Mercy has hypertrophic cardiomyopathy (HCM). When we took Annie, Eddie and Mercy in for their wellness exams, we decided to run the IDEXX SDMA test for Mercy. He is 10 years old and we wanted to get an idea of his kidney function as well as how he is doing overall. We ran the test but the results were not what we expected! Mercy’s kidney health is perfect and in fact quite remarkable for a 10 year old cat. But the test also showed an abnormal Cardiopet proBNP. Mercy’s results show on the low side of high but enough to cause concern. NT-proBNP concentration is compatible with increased stretch and stress on the myocardium. To understand better and get a more accurate understanding of cardiac structure and function, echocardiography is recommended.
Hypertrophic Cardiomyopathy (HCM)
Mercy’s echocardiogram showed an early stage of hypertrophic cardiomyopathy (HCM). HCM is the most common heart disease in cats. The condition results in hypertrophy or thickening of the heart muscle which, in time, creates increased stiffness of the heart walls (muscle) resulting in poor cardiac function during the relaxation phase of the cardiac cycle (diastole). As this condition worsens, the thickened heart muscle can cause obstruction to blood flow leaving the heart via the aorta. This increases the effort needed to pump blood out of the heart during the contraction phase of the cardiac cycle (systole).
The Cause of Hypertrophic Cardiomyopathy (HCM)
HCM is thought to be an inherited disorder caused by a genetic mutation of the genes that control heart muscle growth. The HCM mutation is determined in the Maine Coon and Rag Doll breeds. The genetic defect has not been identified in other purebred or domestic types of cats. In humans, more than one genetic mutation has been identified as causing HCM so it is likely to be true for cats as well.
Symptoms of Hypertrophic Cardiomyopathy (HCM)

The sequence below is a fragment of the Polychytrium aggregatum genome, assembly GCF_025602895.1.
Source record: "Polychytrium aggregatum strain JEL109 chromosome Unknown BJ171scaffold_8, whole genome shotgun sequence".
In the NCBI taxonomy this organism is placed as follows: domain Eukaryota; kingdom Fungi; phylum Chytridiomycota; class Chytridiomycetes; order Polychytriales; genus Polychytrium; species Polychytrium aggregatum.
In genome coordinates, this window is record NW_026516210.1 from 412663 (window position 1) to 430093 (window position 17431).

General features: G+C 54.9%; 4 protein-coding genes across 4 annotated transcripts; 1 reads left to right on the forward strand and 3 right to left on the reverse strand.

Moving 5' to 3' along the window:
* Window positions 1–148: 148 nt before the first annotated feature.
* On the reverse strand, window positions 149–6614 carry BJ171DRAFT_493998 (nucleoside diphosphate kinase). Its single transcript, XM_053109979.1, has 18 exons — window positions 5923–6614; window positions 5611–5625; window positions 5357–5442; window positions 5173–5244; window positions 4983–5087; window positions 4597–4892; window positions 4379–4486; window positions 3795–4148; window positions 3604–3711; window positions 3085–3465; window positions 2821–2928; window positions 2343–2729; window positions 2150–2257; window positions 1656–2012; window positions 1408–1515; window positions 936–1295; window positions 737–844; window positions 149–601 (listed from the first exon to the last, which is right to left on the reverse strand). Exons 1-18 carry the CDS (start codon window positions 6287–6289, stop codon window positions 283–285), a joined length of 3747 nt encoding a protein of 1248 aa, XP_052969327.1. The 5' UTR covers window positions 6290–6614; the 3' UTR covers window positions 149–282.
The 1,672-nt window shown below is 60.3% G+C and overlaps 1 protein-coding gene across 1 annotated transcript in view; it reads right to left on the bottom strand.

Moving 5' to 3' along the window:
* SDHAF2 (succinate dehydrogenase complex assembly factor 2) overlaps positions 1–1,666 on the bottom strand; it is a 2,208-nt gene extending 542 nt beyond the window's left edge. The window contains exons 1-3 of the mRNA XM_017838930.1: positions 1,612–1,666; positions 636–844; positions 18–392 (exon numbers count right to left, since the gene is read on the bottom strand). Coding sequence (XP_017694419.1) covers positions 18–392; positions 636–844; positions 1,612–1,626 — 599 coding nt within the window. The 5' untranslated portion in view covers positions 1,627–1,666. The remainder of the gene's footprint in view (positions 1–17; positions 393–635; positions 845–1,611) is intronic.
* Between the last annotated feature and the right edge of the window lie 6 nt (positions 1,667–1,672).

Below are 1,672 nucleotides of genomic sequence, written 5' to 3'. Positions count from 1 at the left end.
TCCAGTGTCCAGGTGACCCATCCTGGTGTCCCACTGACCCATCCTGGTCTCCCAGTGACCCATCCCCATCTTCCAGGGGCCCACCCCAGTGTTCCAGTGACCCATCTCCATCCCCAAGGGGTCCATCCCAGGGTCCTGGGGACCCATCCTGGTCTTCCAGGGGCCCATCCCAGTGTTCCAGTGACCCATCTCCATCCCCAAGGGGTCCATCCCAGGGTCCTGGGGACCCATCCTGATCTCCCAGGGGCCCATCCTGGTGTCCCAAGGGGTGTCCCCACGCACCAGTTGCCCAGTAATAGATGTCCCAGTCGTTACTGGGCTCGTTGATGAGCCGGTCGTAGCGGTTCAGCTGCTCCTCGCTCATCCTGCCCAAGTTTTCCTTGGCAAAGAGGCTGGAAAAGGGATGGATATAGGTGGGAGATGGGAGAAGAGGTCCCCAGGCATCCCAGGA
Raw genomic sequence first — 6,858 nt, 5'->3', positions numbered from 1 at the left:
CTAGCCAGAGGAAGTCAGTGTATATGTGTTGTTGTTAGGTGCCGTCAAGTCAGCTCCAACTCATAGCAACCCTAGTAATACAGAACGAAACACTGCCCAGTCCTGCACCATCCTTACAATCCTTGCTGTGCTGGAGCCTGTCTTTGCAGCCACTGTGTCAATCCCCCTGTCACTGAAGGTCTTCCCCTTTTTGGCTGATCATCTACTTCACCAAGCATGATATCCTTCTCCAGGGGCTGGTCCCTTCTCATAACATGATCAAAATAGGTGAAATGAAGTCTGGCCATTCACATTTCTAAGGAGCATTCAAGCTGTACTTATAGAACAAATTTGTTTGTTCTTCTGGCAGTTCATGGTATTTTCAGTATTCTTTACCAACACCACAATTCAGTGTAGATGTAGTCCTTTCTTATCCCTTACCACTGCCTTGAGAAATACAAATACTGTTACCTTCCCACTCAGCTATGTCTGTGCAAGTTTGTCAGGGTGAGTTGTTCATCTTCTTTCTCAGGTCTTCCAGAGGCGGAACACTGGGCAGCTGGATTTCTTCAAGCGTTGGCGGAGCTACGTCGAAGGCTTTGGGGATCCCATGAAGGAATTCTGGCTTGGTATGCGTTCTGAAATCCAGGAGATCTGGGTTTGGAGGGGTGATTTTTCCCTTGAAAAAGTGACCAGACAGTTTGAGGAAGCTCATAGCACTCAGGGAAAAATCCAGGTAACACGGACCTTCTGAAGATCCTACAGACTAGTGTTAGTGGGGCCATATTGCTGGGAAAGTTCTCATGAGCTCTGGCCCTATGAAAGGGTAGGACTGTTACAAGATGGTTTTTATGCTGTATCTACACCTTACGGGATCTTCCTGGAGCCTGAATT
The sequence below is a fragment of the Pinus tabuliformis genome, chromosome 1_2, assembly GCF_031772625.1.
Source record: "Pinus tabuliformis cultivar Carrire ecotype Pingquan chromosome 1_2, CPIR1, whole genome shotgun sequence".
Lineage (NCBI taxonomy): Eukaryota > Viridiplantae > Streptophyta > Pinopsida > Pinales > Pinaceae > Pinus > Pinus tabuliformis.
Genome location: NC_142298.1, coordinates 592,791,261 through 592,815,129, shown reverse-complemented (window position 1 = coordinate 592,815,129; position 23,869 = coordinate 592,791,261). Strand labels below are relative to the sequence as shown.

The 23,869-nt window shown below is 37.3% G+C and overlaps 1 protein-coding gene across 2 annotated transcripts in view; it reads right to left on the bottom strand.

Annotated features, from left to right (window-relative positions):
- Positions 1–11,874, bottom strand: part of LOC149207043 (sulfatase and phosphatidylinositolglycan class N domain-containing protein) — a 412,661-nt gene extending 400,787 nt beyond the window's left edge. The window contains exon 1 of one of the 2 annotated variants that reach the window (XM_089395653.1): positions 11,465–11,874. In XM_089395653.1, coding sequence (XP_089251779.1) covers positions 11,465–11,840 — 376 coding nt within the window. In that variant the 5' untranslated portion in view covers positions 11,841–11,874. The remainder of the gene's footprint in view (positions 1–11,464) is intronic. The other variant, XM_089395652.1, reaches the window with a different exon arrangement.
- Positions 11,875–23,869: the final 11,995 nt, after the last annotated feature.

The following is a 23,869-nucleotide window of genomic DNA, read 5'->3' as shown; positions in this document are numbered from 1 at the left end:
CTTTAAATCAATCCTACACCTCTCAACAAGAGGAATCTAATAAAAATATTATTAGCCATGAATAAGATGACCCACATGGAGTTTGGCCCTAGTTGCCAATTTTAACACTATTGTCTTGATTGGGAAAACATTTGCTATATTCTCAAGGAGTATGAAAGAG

The symptoms of HCM vary depending on the degree of severity and perhaps on the different genetic mutations in individual cats. Cats are most often diagnosed when they have no symptoms but when a veterinarian detects a heart murmur or an irregular heart beat during a wellness exam. When symptoms arise, they may include signs of congestive heart failure.
- Increased respiratory rate
- Labored breathing
- Shortness of breath
- Appetite loss
- Change in behavior like hiding
- Sudden loss of one or more legs due to blood clots obstructing blood flow
- Fainting spells from an irregular heart rhythm
- Acute sudden death may occur without any symptoms.
Treatment of Hypertrophic Cardiomyopathy (HCM)
The treatment for cats with HCM vary with the severity of the condition at the time of detection. Current medications include drugs that slow the heart rate and improve relaxation of the heart (beta blockers or calcium channel blockers), drugs that thin the blood to prevent blood clots from forming (platelet inhibitors, anticoagulants), and diuretics to control abnormal fluid buildup. Your veterinarian will determine the best treatment based on your cat’s condition.
Mercy was not showing any signs of respiratory distress but the blood work showed signs of a heart issue. The results of the echo showed the beginning stages of HCM and the plan of care is to take atenolol
Atenolol is a beta-blocker that affects the blood flow through arteries and veins and is used to treat chest pain and high blood pressure. Mercy’s prescription is to take a 1/4 pill every 12 hours. Dr. Guinan thinks we caught this early, so there is a better chance the atenolol will help Mercy and might even keep the condition from worsening.
Wellness Exams are So Important
I know I keep repeating this, but if Mercy didn’t go for his wellness exam and the IDEXX SDMA panel, we wouldn’t know he was experiencing these health issues. Please take your cats in for their check ups and if your cat is getting a little older, think about running the IDEXX SDMA panel to check their wellness.
Thank you for all the kind words and prayers for Mercy. We really appreciate your kindness.